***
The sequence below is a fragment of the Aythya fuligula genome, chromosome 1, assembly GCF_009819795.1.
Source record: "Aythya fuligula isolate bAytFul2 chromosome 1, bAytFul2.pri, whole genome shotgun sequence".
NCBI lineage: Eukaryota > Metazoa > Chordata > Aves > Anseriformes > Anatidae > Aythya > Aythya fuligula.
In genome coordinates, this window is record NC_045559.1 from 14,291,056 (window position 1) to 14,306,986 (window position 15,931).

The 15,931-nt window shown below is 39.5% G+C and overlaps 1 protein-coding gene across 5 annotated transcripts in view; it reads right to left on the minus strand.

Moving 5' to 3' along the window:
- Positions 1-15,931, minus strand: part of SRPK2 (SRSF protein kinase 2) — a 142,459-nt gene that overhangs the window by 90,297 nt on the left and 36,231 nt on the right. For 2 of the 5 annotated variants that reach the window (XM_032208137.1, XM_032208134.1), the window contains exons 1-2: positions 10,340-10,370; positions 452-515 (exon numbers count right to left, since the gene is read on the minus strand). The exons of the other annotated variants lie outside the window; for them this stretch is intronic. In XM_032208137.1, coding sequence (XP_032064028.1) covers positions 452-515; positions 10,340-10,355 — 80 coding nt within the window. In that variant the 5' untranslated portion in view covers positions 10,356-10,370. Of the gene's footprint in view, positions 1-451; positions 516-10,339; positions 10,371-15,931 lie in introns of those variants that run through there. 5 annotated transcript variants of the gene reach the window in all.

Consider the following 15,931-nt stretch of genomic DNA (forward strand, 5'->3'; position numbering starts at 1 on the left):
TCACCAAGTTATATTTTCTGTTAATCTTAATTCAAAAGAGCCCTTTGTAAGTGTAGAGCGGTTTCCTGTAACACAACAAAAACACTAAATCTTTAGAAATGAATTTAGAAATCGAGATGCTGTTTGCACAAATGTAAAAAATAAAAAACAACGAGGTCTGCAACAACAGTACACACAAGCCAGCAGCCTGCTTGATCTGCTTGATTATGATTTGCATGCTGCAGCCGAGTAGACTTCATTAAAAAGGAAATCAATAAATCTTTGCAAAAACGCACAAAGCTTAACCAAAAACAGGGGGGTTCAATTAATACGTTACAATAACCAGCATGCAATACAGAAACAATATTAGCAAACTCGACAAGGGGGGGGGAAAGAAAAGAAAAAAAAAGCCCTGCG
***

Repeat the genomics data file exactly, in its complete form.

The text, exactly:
The sequence below is a fragment of the Aythya fuligula genome, chromosome 1, assembly GCF_009819795.1.
Source record: "Aythya fuligula isolate bAytFul2 chromosome 1, bAytFul2.pri, whole genome shotgun sequence".
NCBI lineage: Eukaryota > Metazoa > Chordata > Aves > Anseriformes > Anatidae > Aythya > Aythya fuligula.
In genome coordinates, this window is record NC_045559.1 from 14,291,056 (window position 1) to 14,306,986 (window position 15,931).

The 15,931-nt window shown below is 39.5% G+C and overlaps 1 protein-coding gene across 5 annotated transcripts in view; it reads right to left on the minus strand.

Moving 5' to 3' along the window:
- Positions 1-15,931, minus strand: part of SRPK2 (SRSF protein kinase 2) — a 142,459-nt gene that overhangs the window by 90,297 nt on the left and 36,231 nt on the right. For 2 of the 5 annotated variants that reach the window (XM_032208137.1, XM_032208134.1), the window contains exons 1-2: positions 10,340-10,370; positions 452-515 (exon numbers count right to left, since the gene is read on the minus strand). The exons of the other annotated variants lie outside the window; for them this stretch is intronic. In XM_032208137.1, coding sequence (XP_032064028.1) covers positions 452-515; positions 10,340-10,355 — 80 coding nt within the window. In that variant the 5' untranslated portion in view covers positions 10,356-10,370. Of the gene's footprint in view, positions 1-451; positions 516-10,339; positions 10,371-15,931 lie in introns of those variants that run through there. 5 annotated transcript variants of the gene reach the window in all.

Consider the following 15,931-nt stretch of genomic DNA (forward strand, 5'->3'; position numbering starts at 1 on the left):
TCACCAAGTTATATTTTCTGTTAATCTTAATTCAAAAGAGCCCTTTGTAAGTGTAGAGCGGTTTCCTGTAACACAACAAAAACACTAAATCTTTAGAAATGAATTTAGAAATCGAGATGCTGTTTGCACAAATGTAAAAAATAAAAAACAACGAGGTCTGCAACAACAGTACACACAAGCCAGCAGCCTGCTTGATCTGCTTGATTATGATTTGCATGCTGCAGCCGAGTAGACTTCATTAAAAAGGAAATCAATAAATCTTTGCAAAAACGCACAAAGCTTAACCAAAAACAGGGGGGTTCAATTAATACGTTACAATAACCAGCATGCAATACAGAAACAATATTAGCAAACTCGACAAGGGGGGGGGAAAGAAAAGAAAAAAAAAGCCCTGCG